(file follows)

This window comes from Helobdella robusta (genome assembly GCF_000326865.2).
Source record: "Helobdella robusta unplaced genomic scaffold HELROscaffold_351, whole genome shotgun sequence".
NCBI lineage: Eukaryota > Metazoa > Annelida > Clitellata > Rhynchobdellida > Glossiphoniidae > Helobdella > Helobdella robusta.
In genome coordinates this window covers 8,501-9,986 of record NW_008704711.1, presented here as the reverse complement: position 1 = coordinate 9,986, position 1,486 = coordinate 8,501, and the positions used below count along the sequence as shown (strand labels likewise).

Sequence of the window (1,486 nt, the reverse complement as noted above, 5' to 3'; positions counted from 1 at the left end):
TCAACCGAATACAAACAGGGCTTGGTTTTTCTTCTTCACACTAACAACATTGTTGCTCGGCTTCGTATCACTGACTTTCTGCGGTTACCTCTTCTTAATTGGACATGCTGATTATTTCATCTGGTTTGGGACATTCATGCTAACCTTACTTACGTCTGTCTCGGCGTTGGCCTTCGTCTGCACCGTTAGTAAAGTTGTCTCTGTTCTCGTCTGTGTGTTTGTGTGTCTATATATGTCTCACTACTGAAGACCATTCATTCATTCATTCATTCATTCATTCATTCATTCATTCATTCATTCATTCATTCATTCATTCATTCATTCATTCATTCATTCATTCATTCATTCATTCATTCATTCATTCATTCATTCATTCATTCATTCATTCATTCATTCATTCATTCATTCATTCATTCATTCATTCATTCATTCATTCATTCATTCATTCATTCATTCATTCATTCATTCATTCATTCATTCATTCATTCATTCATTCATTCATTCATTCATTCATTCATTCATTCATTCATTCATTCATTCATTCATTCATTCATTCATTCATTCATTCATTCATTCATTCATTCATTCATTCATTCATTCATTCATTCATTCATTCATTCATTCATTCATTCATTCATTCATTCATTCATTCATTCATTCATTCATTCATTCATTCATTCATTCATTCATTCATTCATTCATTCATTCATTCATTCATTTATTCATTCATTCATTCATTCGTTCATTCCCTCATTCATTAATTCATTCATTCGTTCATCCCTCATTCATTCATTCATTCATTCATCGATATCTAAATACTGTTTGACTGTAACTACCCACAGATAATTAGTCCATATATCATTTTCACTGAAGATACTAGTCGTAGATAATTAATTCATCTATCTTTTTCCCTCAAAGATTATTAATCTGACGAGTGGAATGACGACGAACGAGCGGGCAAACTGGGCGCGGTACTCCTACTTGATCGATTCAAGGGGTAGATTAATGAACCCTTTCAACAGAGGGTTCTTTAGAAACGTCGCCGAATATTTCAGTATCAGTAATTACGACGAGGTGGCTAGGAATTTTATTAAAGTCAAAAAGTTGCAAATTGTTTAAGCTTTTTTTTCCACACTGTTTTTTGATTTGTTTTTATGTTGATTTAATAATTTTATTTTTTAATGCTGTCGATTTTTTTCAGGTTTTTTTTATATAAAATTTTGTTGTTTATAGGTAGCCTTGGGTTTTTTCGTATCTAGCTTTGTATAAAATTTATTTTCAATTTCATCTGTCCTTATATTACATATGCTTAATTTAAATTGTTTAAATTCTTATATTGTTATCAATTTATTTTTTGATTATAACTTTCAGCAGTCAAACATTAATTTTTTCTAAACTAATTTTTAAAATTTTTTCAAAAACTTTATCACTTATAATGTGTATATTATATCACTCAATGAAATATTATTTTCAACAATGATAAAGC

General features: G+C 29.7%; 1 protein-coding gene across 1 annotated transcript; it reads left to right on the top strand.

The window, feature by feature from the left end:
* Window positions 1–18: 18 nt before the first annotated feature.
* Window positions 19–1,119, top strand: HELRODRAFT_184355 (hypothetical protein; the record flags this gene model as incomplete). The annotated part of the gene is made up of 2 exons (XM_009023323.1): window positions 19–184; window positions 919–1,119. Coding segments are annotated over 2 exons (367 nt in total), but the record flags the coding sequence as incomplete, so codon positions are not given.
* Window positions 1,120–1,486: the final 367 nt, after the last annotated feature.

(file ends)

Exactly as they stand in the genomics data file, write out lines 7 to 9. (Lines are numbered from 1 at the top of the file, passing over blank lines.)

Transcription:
General features: G+C 29.7%; 1 protein-coding gene across 1 annotated transcript; it reads left to right on the top strand.

The window, feature by feature from the left end:
* Window positions 1–18: 18 nt before the first annotated feature.